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September 12, 2020 - No Comments!

Australia Fires

IM921 Visualisation

4th March 2020

Coursework 2: Graphical Report

A screenshot of a cell phone

Description automatically generatedFig 1. Australia Fires December 2019 [1]

This report will describe how to visually communicate recent Australian wildfire data made available by the NASA Fire Information Management System (FIRMS).

One of the goals of the project was to provide a more temporal, or chronological, presentation of the data. Since a dynamic presentation or animation was not permissible, another method to facilitate the presentation of chronological information needed to be developed. A spatial presentation seemed to offer many benefits as the data was comprised of spatial information. One of the issues, however, was that there were over 90,000 observations. What would be the best method to present that data? Small multiples (Park and Quealy) seemed the obvious solution. It would enable the chronological presentation of the hotspots data. Perhaps some trends would become apparent? An algorithm (see Appendix 1) was developed to plot the daily hotspot data for the month of December. Once the initial prototype had been completed a number of issues were apparent, there was still too much data being plotted to overwhelm the map, and the map was being cropped somehow (Tasmania was not being displayed).

It was hypothesised that the bitmap nature of the map was impacting the ability of the rendering engine to correctly display the map. A method (Logan) was found to covert the bitmap image a vector. Once this was accomplished, the map was displaying correctly. To further reduce the amount of data, it was decided to filter the data using a 95% confidence value as provided in the original demo file. This reduced the number of data points to about 30,000 – so, on average, there would be approximately 1000 data points per map. Even though the data had been reduced to 1000 points per map, there was still a lot of duplicates given the size of the maps. The ideal solution would have been to conduct a spatial point pattern analysis (Gimond). An example is shown in Fig 2. Various methods were explored using spatstat() (Baddeley 171), but the author was unsuccessful in integrating a map of Australia as the ‘observation window’ – to enable data to be plotted over the map. As a workaround, it was decided to investigate changing the shape of the plot point and its transparency. Various options were were explored and this comprise solution is shown in Fig 1.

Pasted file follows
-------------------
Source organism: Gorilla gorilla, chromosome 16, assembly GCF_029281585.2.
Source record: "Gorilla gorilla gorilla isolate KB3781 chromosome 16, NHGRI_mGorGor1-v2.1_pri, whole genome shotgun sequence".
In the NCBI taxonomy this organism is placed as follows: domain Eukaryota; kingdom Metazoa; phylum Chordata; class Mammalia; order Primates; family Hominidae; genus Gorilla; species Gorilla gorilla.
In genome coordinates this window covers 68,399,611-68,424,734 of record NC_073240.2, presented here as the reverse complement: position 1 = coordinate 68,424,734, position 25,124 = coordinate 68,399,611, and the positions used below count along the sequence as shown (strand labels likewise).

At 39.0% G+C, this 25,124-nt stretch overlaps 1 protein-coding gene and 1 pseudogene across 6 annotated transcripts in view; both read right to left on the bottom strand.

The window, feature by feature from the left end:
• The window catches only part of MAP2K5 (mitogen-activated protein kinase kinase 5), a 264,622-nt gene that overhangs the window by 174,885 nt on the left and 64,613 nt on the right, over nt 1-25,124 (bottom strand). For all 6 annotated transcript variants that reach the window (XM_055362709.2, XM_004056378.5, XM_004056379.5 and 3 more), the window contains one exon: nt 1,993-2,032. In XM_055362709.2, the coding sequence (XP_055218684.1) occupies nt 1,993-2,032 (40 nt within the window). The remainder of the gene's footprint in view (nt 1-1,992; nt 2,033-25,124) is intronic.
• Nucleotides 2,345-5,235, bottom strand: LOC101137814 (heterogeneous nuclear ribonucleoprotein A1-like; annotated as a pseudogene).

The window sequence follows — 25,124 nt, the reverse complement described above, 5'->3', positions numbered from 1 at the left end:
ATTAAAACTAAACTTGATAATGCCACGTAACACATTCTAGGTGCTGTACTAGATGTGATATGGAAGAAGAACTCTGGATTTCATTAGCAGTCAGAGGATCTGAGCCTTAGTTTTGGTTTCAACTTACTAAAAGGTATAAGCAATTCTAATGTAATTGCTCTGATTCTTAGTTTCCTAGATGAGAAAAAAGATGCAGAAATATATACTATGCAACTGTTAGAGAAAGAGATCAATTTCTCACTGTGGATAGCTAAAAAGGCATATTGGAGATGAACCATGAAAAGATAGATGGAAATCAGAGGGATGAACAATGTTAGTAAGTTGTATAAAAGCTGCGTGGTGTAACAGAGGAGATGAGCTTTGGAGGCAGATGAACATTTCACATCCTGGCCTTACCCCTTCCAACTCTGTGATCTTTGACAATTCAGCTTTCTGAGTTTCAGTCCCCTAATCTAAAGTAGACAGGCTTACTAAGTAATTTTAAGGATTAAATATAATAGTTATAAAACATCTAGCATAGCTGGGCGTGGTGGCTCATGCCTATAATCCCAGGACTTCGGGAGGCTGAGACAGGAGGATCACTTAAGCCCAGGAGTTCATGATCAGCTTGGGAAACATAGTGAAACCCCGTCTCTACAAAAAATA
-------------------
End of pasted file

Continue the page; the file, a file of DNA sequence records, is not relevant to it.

image4Fig 2. Spatial Point Anaylsis, from: https://rspatial.org/raster/analysis/8-pointpat.html

It was decided to add a bar chart at the bottom to augment the ability to perceive changes in the number or density of hotspots. The bar chart x-axis was labelled with dates corresponding to those on the individual maps. A label over the maximum hotspot days was preferred over a y-axis scale due to space and alignment issues.

In conclusion, two methods of presenting the data were investigated. Both succeeded in separating the data into more manageable chunks which enabled better comprehension. The map view enabled viewers to see where the hot spots were occurring, and the bar chart enabled viewers to see when and how many. For example, a viewer could clearly see that there were two hotspot flare-ups towards the end of December which would not be visible in a single map view. It would have been interesting to investigate the Spatial Point Analysis further. The author believes that using such a technique would have resulted in a better overall presentation, given the size of the 31 maps.

Citations

Baddeley, Adrian. Analysing Spatial Point Patterns in R. 2008, p. 171.

FIRMS. https://earthdata.nasa.gov/earth-observation-data/near-real-time/firms/. Accessed 2 Mar. 2020.

Gimond, Manuel. Point Pattern Analysis in R | Intro to GIS and Spatial Analysis. mgimond.github.io, https://mgimond.github.io/Spatial/point-pattern-analysis-in-r.html. Accessed 3 Mar. 2020.

Logan, Murray. Tutorial 5.4 - Mapping and Spatial Analyses in R. https://www.flutterbys.com.au/stats/tut/tut5.4.html. Accessed 3 Mar. 2020.

Park, Haeyoun, and Kevin Quealy. Drought’s Footprint. https://archive.nytimes.com/www.nytimes.com/interactive/2012/07/20/us/drought-footprint.html?_r=0&smid=pl-share. Accessed 3 Mar. 2020.

  1. The authour acknowledges the use of data and imagery from LANCE FIRMS operated by NASA's Earth Science Data and Information System (ESDIS) with funding provided by NASA Headquarters.